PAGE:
Lump Sum Payment
- One-time single-sum payout or payment. For example, when funding of an investment like an annuity, an investor might pay a one-time premium as opposed to making monthly deposits.
- An extra payment made by the borrower to reduce the amount (principle) of a mortgage. Lump sum payments are in addition to the regular instalments that are made on the loan. Only open mortgage agreements will allow you to pre-pay in this manner. Closed mortgages will have strict limitations on what you are allowed to do with regards to lump-sum payments.
single premium, lump sum, single payment, one payment
Related Terms and Acronyms
- Additional Principal Payment — Definition,
- Extra money included with a loan payment to pay off the amount owed faster. Over time, this practice reduces the amount of interest paid.
- Amortization Period — Definition,
- The amount of time it will take to pay off a mortgage by making routine payments.
- Annuity Consideration — Definition,
- The payment(s) made by an individual in order to accumulate value in an annuity.
- Balloon Loan — Definition,
- A loan in which the payments aren't set up to repay the loan in full by the end of the term. At the end comes the balloon payment -- one that is larger than the other, periodic payments and pays off the remaining principal.
- Biweekly Accelerated Payment — Definition,
- A mortgage that schedules payments every two weeks instead of the standard monthly payment. The 26 biweekly payments are each equal to one-half of the monthly payment. The result for the borrower is a substantial reduction in interest payments because the mortgage is paid off sooner.
- Buy-down Mortgage — Definition, Important,
- A home loan in which the lender charges below-market interest in exchange for discount points.
- Cash Back Mortgage — Definition, Important,
- A mortgage that provides the borrower a lump sum cash payment.
- Commutation — Definition,
- An option given to the beneficiaries of annuities and life insurance policies that allows them to modify the frequency and size of benefit payments.
- Instalment — Definition,
- The regular periodic payment that a borrower agrees to make the lender.
- Interest Rate Differential (IRD) — Acronym, Very Important,
- The penalty one pays for breaking a mortgage.
- Loan Term — Definition,
- The period specified in the promissory note for a borrower to pay a loan, such as a mortgage. Most conventional mortgages have a loan term of 5 or 10 years.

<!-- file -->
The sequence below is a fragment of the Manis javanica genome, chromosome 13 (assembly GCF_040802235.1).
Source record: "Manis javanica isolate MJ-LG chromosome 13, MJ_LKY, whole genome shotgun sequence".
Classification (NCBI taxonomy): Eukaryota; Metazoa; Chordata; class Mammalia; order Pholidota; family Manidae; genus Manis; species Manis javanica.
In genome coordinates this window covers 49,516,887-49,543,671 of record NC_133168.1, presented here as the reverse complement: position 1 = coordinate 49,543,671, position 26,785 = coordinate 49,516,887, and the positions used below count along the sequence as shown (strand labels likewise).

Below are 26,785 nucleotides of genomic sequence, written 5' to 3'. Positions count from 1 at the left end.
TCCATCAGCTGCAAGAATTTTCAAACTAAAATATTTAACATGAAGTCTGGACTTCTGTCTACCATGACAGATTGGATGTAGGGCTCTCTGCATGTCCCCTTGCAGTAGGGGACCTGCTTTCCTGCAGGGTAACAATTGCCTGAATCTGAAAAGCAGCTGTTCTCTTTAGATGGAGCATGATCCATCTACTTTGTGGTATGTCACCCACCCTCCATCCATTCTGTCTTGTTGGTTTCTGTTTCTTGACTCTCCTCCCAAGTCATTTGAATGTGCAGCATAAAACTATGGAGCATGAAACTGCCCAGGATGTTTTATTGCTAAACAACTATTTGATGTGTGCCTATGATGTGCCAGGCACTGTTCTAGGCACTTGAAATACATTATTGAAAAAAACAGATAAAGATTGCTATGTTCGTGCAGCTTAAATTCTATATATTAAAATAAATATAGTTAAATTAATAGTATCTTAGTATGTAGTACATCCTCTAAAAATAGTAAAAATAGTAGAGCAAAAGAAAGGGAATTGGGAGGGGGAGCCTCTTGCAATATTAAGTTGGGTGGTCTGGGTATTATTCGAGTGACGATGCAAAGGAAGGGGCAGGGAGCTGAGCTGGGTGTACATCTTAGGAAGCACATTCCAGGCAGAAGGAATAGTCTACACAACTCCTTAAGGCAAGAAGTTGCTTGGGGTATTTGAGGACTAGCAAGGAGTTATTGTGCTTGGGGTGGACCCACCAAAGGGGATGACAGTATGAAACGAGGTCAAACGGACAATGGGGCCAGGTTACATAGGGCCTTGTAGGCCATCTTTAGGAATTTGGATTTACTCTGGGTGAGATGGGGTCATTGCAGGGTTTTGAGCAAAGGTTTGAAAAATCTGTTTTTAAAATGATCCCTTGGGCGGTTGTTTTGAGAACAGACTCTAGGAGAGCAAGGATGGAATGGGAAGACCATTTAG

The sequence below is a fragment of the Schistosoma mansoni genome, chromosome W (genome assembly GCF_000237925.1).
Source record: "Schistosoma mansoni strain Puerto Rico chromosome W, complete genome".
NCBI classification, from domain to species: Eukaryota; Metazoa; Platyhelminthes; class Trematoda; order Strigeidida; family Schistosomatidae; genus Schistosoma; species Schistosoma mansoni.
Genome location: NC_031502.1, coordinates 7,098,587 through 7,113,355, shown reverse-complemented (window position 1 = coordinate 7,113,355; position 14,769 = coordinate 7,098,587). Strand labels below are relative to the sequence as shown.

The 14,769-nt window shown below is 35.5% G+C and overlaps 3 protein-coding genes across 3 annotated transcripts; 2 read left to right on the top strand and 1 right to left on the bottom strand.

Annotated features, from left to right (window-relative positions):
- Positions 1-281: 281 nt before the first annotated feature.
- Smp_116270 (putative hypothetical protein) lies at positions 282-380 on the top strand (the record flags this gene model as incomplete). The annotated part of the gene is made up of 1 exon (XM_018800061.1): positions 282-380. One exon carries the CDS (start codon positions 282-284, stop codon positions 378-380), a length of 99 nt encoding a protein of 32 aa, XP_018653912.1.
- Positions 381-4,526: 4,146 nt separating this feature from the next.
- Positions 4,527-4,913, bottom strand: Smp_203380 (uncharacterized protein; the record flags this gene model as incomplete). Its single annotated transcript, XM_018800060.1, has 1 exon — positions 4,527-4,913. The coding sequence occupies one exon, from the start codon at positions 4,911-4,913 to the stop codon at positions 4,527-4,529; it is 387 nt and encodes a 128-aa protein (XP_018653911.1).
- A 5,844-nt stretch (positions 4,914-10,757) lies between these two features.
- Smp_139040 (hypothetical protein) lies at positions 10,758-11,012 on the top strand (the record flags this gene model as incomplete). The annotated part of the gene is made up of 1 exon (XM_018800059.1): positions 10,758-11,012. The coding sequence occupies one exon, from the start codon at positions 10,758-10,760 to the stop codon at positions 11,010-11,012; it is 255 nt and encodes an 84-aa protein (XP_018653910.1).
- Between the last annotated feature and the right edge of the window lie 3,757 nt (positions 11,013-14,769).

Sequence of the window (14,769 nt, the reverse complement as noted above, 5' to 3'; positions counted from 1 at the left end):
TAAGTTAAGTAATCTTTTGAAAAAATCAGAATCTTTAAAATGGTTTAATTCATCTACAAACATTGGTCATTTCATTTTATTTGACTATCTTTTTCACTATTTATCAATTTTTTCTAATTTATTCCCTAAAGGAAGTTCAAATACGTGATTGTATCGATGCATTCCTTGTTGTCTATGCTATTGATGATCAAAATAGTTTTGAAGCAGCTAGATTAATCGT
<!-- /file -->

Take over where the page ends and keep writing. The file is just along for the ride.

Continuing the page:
- Mortgage Payment — Definition, Important,
- A periodic payment used to pay off a mortgage's principal and interest.
- Penalty — Definition,
- In mortgage terms, a penalty is a set rate or length of time the penalty will be charged based on the remaining loan amount. The penalty is usually three months interest or interest rate differential.
- Pre-payment — Definition,
- Applying additional payments towards the balance of a mortgage loan.
- Pre-payment Clause — Definition,
- A clause that stipulates the amount of principal a borrower may prepay ahead of schedule without penalty as well as the prepayment penalty for larger prepayments.
- Pre-payment Penalty — Definition,
- A lender's charge to the borrower for paying off the loan before the end of the term.
- Seller Carryback — Definition,
- A form of financing in which the seller of a property accepts a down payment and agrees to accept payments until the property is paid for.
- Single Premium Deferred Annuity (SPDA) — Acronym,
- A deferred annuity funded with a single payment.
- Single-Premium Life Insurance — Definition,
- Life insurance where all premiums are paid up front in a single lump sum payment.
- Tax Instalment Payment Plan (TIPP) — Acronym, Canada,
- A popular property tax payment plan that allows you to pay your taxes monthly without any penalties or additional charges.
- Term — Definition,
- The length of time you commit to repay a lender or bank at an agreed upon interest rate and payment schedule. The interest rate usually remains constant during this term unless the commitment states otherwise. For example, a five year fixed rate mortgage has a term of five years.